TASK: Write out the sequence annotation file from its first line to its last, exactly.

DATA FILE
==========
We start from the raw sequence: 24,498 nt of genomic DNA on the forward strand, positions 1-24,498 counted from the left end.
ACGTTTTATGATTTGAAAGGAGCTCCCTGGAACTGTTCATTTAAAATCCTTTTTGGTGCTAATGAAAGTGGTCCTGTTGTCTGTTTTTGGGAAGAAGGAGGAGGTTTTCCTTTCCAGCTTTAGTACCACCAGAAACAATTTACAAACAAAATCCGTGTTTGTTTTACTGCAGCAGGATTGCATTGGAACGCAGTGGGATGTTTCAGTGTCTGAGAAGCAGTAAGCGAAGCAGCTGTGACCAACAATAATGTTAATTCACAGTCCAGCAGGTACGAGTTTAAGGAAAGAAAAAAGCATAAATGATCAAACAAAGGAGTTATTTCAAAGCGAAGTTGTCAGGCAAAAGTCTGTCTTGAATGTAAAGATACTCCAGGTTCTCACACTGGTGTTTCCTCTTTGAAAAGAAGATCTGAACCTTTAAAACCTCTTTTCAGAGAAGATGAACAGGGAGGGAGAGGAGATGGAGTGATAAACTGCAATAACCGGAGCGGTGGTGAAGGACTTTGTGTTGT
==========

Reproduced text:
We start from the raw sequence: 24,498 nt of genomic DNA on the forward strand, positions 1-24,498 counted from the left end.
ACGTTTTATGATTTGAAAGGAGCTCCCTGGAACTGTTCATTTAAAATCCTTTTTGGTGCTAATGAAAGTGGTCCTGTTGTCTGTTTTTGGGAAGAAGGAGGAGGTTTTCCTTTCCAGCTTTAGTACCACCAGAAACAATTTACAAACAAAATCCGTGTTTGTTTTACTGCAGCAGGATTGCATTGGAACGCAGTGGGATGTTTCAGTGTCTGAGAAGCAGTAAGCGAAGCAGCTGTGACCAACAATAATGTTAATTCACAGTCCAGCAGGTACGAGTTTAAGGAAAGAAAAAAGCATAAATGATCAAACAAAGGAGTTATTTCAAAGCGAAGTTGTCAGGCAAAAGTCTGTCTTGAATGTAAAGATACTCCAGGTTCTCACACTGGTGTTTCCTCTTTGAAAAGAAGATCTGAACCTTTAAAACCTCTTTTCAGAGAAGATGAACAGGGAGGGAGAGGAGATGGAGTGATAAACTGCAATAACCGGAGCGGTGGTGAAGGACTTTGTGTTGT